I’d read that newly laying hens lay “pullet eggs” which are basically just a slightly smaller egg, and our girl Jane is no exception  (A “pullet” is any hen up to a year old…there’s your vocabulary word for the day.)  Depending on the breed, a hen might lay these smaller sized eggs for months right up to her first birthday, or the egg size might increase rapidly until it reaches the size that we’re more used to seeing in the grocery store (although the “jumbo” eggs aren’t really natural in any breed and come from birds who have been bred specifically to produce gigantic eggs.)  While some folks complain about pullet eggs being smaller, they taste just as yummy, if not better, than any other farm fresh egg…some gourmet pastry chefs even prefer pullet eggs to their larger counterparts claiming they have a richer flavor.

Jane's egg is on the bottom left-hand corner...smaller than the other three eggs purchased at the grocery store.

Jane’s egg is on the bottom left-hand corner…smaller than the other three eggs purchased at the grocery store.

New Hampshire Reds like Jane lay an average of 200-280 eggs a year and immature hens sometimes will go two or three days in-between laying so I’m not sure when we’ll get another egg from Jane {as of publication time this morning…there were no eggs in the nesting box}, but we’re pretty darn excited that the process has at least begun!  Sylvia, Louisa and Beverly Clucky are approximately 21, 18 and 12 weeks old respectively, so it will probably be another month at least before any of the others catch on, and of course I’ll keep you posted as those blessed events occur.  I’m still in awe of the fact that we got our first egg!  And that Keith and I were there when it happened!  It’s all just too eggcellent.

2013 Swimsuit Fashions

In a hilarious twist of fate, my most popular entry on this blog is about swimsuits of all things.  (Its #3 overall, Bethany has #1 and #2 with paleo recipes.) Don’t click through, its underwhelming.  Nevertheless, we entertain strangers via Google searching for this topic regularly.

Hello, strangers! Welcome to our blog about everything besides swimsuit fashions.

However, I just got back from spending a glorious 7 days in Destin, FL.  Thus I will once again don my swimsuit fashion critic hat so that you all can stay current.  {Read all this in sarcastic tone – I am NO sort of fashion person.}

First, since I brought it up, I would like to announce that I still love that blouson swimsuit I bought last year.  LOVE it.  Also, I didn’t see a single one on the shores besides mine.  So…. trend officially over.  whomp whomp.  You’ve been warned.  (I’ll be wearing mine till the stitching comes loose. And, the stitching is holding up just fine, BTdubs.)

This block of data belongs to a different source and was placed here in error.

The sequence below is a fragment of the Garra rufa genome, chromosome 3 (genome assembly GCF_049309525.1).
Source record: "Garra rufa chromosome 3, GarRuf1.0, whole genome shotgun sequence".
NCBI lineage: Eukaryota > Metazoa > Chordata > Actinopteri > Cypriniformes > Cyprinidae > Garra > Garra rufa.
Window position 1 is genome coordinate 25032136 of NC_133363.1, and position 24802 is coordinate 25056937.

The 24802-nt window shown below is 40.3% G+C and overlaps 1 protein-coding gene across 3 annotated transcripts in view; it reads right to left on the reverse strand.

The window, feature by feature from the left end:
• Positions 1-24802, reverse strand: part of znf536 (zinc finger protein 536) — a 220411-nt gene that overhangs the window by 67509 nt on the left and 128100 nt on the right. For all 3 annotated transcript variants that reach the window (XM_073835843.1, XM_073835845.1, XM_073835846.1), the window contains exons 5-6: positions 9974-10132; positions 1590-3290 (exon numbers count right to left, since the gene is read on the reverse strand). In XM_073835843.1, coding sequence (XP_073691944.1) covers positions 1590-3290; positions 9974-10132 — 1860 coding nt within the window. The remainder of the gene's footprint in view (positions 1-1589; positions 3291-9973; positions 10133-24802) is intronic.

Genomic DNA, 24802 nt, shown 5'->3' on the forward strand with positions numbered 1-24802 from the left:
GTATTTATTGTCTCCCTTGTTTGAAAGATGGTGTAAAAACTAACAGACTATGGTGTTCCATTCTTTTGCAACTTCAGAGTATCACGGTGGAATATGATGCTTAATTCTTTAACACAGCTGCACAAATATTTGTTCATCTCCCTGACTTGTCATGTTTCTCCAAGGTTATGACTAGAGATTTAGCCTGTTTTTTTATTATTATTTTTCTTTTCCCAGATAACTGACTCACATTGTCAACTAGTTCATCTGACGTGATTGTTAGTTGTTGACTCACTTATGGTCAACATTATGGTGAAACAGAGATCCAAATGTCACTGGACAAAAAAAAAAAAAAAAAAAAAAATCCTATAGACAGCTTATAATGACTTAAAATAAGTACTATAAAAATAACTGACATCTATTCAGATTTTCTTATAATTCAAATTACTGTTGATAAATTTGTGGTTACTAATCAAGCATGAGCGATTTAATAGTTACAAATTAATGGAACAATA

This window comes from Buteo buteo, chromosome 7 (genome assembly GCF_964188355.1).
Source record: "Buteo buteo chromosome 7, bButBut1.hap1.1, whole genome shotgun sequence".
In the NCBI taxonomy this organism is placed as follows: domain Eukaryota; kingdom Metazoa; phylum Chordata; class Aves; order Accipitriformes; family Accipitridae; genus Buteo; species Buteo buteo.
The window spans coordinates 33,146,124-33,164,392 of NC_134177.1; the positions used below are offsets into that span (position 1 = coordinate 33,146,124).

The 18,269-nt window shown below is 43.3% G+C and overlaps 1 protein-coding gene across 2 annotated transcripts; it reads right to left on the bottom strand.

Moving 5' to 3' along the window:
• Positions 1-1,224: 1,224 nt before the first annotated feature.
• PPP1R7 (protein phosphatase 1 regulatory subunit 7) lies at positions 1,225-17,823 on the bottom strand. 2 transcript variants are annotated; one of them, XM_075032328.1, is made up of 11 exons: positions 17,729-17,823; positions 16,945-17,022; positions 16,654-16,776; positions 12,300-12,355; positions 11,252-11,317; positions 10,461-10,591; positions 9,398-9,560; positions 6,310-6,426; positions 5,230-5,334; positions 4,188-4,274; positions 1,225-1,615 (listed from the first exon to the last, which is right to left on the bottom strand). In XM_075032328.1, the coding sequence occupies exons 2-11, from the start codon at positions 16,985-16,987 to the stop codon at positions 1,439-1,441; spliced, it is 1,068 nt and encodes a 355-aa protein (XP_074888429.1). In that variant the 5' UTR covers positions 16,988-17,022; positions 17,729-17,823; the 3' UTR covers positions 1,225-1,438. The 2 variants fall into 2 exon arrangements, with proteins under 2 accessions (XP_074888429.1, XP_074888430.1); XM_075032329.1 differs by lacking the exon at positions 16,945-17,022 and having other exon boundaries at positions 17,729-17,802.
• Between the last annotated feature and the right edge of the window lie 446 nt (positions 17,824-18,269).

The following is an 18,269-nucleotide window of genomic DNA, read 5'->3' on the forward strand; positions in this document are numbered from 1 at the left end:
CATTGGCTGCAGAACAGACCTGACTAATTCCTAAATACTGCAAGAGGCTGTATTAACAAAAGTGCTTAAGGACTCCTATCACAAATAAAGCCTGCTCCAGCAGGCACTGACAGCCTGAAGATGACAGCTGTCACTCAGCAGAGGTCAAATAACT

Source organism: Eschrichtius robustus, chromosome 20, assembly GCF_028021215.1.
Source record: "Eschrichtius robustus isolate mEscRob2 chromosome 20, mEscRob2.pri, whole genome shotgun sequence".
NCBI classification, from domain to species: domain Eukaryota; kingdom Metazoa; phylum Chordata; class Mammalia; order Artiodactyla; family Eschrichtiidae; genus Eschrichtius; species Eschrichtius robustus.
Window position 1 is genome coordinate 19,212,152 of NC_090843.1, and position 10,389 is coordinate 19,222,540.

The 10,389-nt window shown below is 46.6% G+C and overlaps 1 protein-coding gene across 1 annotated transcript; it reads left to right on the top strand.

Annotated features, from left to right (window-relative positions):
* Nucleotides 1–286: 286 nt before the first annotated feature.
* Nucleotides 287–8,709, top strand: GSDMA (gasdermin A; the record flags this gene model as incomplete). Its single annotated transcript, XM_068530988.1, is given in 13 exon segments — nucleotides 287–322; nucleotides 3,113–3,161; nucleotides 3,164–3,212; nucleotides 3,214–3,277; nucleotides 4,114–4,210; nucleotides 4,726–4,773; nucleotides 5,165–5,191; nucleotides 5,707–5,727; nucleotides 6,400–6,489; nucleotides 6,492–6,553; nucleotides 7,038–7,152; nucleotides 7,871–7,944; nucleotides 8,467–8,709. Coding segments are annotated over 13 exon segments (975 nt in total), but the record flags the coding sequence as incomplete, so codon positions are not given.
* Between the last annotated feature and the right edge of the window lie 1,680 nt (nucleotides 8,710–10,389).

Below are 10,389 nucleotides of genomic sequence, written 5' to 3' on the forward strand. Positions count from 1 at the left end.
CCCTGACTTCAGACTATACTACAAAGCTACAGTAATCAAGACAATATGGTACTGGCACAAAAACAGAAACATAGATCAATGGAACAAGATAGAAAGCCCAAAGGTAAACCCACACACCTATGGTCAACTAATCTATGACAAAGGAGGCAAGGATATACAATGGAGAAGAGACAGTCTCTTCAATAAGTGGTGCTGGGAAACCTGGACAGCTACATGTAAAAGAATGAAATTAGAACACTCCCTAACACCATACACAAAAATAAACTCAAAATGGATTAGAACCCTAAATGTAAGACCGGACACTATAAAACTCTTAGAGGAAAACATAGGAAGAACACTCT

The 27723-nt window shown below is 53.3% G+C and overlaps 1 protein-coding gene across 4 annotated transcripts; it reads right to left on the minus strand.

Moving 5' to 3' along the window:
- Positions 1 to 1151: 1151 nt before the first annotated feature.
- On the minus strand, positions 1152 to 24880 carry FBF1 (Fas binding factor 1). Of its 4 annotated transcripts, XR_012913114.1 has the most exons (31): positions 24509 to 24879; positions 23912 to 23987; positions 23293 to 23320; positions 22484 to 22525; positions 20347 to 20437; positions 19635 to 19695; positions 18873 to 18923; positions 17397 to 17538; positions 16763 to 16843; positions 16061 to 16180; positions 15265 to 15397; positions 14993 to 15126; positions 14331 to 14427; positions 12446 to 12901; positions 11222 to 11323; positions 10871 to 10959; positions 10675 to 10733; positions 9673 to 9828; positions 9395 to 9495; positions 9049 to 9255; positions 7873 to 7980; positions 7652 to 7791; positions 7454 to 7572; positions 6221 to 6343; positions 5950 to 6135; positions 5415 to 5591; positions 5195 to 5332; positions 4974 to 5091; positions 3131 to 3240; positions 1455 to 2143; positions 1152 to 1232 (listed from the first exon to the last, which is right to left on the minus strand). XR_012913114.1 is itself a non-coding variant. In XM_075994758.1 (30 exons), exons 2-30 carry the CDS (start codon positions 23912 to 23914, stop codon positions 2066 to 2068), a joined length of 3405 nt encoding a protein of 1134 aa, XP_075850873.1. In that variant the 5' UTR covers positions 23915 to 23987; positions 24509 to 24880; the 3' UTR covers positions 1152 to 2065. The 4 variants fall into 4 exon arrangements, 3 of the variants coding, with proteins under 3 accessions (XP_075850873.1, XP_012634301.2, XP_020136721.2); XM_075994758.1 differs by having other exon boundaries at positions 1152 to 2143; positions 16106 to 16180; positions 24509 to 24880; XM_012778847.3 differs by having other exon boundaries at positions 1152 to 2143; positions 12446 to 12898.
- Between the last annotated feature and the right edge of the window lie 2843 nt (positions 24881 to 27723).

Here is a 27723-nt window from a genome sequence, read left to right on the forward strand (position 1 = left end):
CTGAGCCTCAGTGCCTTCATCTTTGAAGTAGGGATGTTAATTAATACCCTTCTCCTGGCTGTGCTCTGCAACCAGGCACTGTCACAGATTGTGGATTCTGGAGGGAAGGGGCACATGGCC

I saw several ladies sporting a style similar to the following.  Let’s title it the ‘Ruffle Triangle Bikini Top’ style.

ruffle_bikiniRuffle tops – Not as simple as they look.

Girlfriend, let me tell you, I saw NO ONE pulling this look off well – AT ALL.  I suspect you need to be bone and/or rail thin to pull it off, and even then you need to stay out of the water because those ruffles don’t look so hot when they’re wet.  Fact.

One other notable development for 2013 was the throwback fringe bikini tops.  Cool high school / college girls were sporting this one in all colors.  I’m not sure this trend translates to the 30-with-a-kid demographic and I’ll never know because I’m already committed to wearing my blouson tankini for the next three years.

fringe_bikiniFringe tops work out better, IMHO.

And one more trend for 2013 – graphic prints.  Preferably quirky little items like birds or bicycles.  I saw two separate fashionable-looking chicas rocking this super cute number:


Guess where it came from? Wal-Mart.  $6.46.  Yup.  I’m as shocked as you are.  Now I wish I’d given those girls high-fives for being even more awesome.

Here’s a shot of the cutest swimsuit I saw the entire week.

laylaMaybe I’m biased because the model is none other than my tiny niece Layla.

Ladies, keep it classy with a simple navy blue print and accessorize with pink sunglasses and a matching shovel.

Seriously my niece is the most adorable thing you’ve ever ever seen.

This concludes your fashion memo for swimming in 2013.  I will do my best to get 2014’s update to you a bit earlier next year, so you can all shop with confidence.

And also, when can I go back to the beach??

The Work “Cycle”

As she mentioned in her post on energy efficiency, Mary-Hall and I are always up for ways to “live on less”….saving money (and the environment,) especially when it comes with a chance to reflect on life as a simultaneous bonus.  We’re also all about bringing you some adventure…and some healthy living.  So with all that in mind, today we’re pedaling into uncharted territory and discussing the topic of bicycle commuting. In a guest post. Written by a GUY.  I know.  It’s like you don’t even know what we’re going to do next.  We’re glad you’re along for the ride!


Blogger/Bike Commuter Mark Bordeaux out for a weekend ride.  Photo credit: Emily Bordeaux